History of St Bartholomew’s Church, Edgbaston

Of the first Church or Chapel to be built in Edgbaston, we can know little, yet the Anglo-Saxon Church was very powerful, and it needs slender imagination to believe that a Chapel existed in Celboldestone, this important area, through which passed the Roman Rycknield Street. Certainly, a small Chapel stood on the present site in 1340, about the length of the present Nave, and the width of the Tower. In 1500, the Lord of the Manor, Richard Middlemore, added the North Arcade, much of which remains to-day. A few years later, his widow, Margerie, built the Tower. It is related that “She, in her widowhood, vowing chastitie, built the fair tower steeple here as the tradition is; and appointing her sepulture in this Church, directed that £20 should be bestowed at her funerall amongst priests, clerks and poor people.” Her son, Humphrey, became a Carthusian Monk, and was martyred in 1535 during the Henrican persecution of the Roman Catholics. These episodes are recorded in the window at the west end of the South Arcade.

In the Commonwealth period, the Church was plundered by the Roundheads under Tinker Fox. The lead from the roofs was melted down to make bullets, while the roof timbers and stone were used to barricade Edgbaston Hall. After ten years in ruin, “Some time after the Restoration of the Royal Family, the Inhabitants began to rebuild the said Church at their own proper costs up to the wall plates, but finding themselves utterly unable to finish it, the charges thereof amounting to £430, besides the casting of the bells and the mounding of the churchyard, in the year 1683 they obtained the King’s Letters Patent for their collecting the charitable benevolence of his loving subjects throughout the Counties of Warwick, Northampton, Oxford, Gloucester, Worcester, Leicester and Shropshire, whereby they were enabled to complete and finish the same.”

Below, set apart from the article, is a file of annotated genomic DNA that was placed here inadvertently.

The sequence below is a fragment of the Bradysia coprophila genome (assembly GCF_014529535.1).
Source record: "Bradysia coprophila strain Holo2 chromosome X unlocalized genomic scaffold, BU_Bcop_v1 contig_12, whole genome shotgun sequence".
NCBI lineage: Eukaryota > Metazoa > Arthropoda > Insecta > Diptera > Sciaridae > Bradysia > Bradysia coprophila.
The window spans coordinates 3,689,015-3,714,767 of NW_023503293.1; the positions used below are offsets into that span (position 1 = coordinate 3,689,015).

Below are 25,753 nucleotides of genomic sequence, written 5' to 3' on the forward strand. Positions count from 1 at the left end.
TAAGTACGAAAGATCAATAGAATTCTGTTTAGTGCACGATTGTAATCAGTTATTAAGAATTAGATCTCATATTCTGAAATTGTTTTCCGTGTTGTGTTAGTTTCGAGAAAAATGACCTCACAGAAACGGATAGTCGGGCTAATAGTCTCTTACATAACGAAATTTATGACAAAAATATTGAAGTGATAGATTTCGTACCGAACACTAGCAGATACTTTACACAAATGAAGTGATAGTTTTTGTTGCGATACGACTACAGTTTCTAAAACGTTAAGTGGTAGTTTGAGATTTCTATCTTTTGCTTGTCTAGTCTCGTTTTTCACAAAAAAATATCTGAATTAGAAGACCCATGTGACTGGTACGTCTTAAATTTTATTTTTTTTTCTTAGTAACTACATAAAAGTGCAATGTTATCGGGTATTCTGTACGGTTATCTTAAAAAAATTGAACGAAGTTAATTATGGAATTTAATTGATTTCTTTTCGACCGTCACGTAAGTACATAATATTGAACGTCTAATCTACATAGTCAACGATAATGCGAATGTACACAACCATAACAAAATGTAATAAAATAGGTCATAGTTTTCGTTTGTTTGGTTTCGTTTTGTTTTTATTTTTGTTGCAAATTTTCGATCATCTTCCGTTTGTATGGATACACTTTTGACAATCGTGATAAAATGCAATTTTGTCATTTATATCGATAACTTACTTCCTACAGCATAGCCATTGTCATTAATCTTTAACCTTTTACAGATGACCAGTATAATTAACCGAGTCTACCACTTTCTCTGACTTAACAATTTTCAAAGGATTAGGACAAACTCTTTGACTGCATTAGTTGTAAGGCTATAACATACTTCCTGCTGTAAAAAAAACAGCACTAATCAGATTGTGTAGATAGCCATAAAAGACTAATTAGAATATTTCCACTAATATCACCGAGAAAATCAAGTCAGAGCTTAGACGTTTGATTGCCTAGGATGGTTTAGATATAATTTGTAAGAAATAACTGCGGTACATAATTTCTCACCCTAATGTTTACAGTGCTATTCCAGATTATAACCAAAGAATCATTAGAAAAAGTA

Lady Falconberg, heiress to the Middlemore Estates, sold the property in 1717 to Sir Richard Gough, by whom the Manor was rebuilt. In 1725 Sir Richard restored the Church very extensively at his own expense.

A major restoration took place in 1810, when the interior of the church was almost totally rebuilt. In 1845-46, the exterior walls were altered, the Church re-roofed, and the South Arcade added. In 1885, restoration work was again undertaken, by William, Richard, William and James Middlemore, descendants of the former Lords of the Manor, and the Chancel was added, together with a transept to the North of the Chancel. The Church was completed by the extension of the South Arcade in 1889, and the dedication of the Lady Chapel in 1932.

Today, the church is often referred to as Edgbaston Old Church.

The Bells

The tower contains eight bells, four of which are believed to be the oldest in the diocese. One of the original 17th century clappers hangs on the south wall. Each Bell bears the founder’s mark of John Taylor & Co., Loughborough, who recast six bells and added two new bells to complete the peal of eight in 1927. They are currently rung for divine service by The Birmingham University Society of Change Ringers.

Bell Diameter Weight Note Inscription
ft, ins cwts-qrs-lbs
Treble 2′ 1″ 4-1-6 G To the Glory of God
2 2′ 2″ 4-3-2 F# To the Glory of God, Given by Members of this congregation, “Adeste Fideles”
3 2′ 3″ 4-1-22 E Cast by T. Pyke Bridgwater 1781, Recast 1927
4 2′ 4″ 4-1-24 D To the Greater Glory of God, Recast 1927
5 2′ 5½” 4-2-26 C Mathew Bagley made mee 1685, Recast 1927
6 2′ 7″ 5-2-0 B Mathew Bagley made mee 1685, Recast 1927
7 2′ 10″ 7-1-16 A Mathew Bagley made mee 1685, Recast 1927
Tenor 3′ 2½” 10-0-14 G (802.5Hz) Feare God and Honour The King, Recast 1927

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